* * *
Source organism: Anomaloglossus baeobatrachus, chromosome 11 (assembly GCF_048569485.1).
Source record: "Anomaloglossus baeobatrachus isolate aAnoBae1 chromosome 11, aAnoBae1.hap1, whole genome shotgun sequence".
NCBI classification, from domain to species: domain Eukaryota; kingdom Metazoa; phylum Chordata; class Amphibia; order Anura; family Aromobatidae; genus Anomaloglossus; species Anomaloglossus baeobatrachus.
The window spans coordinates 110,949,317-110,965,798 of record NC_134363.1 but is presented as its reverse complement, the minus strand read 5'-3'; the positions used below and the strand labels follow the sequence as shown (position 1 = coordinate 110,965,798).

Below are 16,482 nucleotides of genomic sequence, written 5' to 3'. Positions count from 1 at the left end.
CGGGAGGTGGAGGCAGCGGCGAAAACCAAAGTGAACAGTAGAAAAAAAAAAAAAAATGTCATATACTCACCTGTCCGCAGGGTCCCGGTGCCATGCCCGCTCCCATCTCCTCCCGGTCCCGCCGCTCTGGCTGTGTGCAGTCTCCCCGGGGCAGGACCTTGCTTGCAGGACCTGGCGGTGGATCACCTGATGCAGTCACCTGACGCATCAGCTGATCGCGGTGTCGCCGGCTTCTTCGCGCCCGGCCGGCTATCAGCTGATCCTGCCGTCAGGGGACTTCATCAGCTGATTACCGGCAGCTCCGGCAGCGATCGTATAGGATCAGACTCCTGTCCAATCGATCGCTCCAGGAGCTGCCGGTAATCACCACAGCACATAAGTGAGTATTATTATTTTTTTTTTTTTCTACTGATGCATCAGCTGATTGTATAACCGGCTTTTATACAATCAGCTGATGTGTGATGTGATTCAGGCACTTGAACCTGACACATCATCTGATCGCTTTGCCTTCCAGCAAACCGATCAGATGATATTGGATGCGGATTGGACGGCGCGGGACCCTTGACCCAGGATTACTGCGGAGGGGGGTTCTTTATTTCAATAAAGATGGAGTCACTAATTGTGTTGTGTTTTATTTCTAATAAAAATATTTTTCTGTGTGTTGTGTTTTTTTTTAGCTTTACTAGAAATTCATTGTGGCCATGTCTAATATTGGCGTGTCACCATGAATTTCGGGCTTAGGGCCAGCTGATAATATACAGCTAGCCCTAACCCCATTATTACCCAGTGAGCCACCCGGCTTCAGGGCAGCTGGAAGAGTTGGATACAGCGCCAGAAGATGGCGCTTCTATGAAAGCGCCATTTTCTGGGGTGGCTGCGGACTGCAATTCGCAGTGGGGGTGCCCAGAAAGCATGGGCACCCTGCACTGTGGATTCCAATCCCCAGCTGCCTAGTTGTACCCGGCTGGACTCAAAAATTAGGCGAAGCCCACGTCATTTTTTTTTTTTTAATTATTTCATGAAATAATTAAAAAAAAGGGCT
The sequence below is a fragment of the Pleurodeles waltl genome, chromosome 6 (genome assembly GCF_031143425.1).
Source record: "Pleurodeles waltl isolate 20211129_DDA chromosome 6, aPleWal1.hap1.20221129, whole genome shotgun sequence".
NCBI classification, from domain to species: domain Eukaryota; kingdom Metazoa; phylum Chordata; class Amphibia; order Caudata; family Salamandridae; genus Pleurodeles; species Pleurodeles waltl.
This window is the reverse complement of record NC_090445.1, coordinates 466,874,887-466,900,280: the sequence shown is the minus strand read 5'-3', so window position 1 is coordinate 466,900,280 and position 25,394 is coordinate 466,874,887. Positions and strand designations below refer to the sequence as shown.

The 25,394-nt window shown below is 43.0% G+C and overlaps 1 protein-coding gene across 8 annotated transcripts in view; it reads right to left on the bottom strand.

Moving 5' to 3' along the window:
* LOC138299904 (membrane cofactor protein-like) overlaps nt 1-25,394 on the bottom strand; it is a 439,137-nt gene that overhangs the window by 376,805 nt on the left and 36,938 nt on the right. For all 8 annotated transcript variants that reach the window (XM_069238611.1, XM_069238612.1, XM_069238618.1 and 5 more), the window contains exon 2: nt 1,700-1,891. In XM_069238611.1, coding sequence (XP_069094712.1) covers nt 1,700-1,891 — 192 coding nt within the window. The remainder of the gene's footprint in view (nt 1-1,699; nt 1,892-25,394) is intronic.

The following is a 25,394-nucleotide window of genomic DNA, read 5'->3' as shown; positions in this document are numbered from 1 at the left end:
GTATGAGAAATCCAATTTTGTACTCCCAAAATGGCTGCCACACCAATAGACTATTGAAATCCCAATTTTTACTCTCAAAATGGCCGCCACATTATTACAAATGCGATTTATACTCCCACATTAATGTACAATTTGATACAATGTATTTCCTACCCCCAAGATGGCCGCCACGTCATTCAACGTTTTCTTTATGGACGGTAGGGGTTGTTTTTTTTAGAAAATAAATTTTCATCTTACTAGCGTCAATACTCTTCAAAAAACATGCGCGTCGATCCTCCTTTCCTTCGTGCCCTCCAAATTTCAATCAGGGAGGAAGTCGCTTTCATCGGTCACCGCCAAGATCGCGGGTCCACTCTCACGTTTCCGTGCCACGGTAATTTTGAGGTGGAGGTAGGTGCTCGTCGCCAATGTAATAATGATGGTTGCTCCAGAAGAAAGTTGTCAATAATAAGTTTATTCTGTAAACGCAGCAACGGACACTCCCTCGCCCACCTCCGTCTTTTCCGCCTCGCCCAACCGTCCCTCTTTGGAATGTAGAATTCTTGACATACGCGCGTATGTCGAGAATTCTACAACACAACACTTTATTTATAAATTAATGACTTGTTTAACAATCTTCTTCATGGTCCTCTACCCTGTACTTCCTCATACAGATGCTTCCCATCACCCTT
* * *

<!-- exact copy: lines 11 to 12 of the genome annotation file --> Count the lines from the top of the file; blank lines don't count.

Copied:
The 25,394-nt window shown below is 43.0% G+C and overlaps 1 protein-coding gene across 8 annotated transcripts in view; it reads right to left on the bottom strand.

Moving 5' to 3' along the window: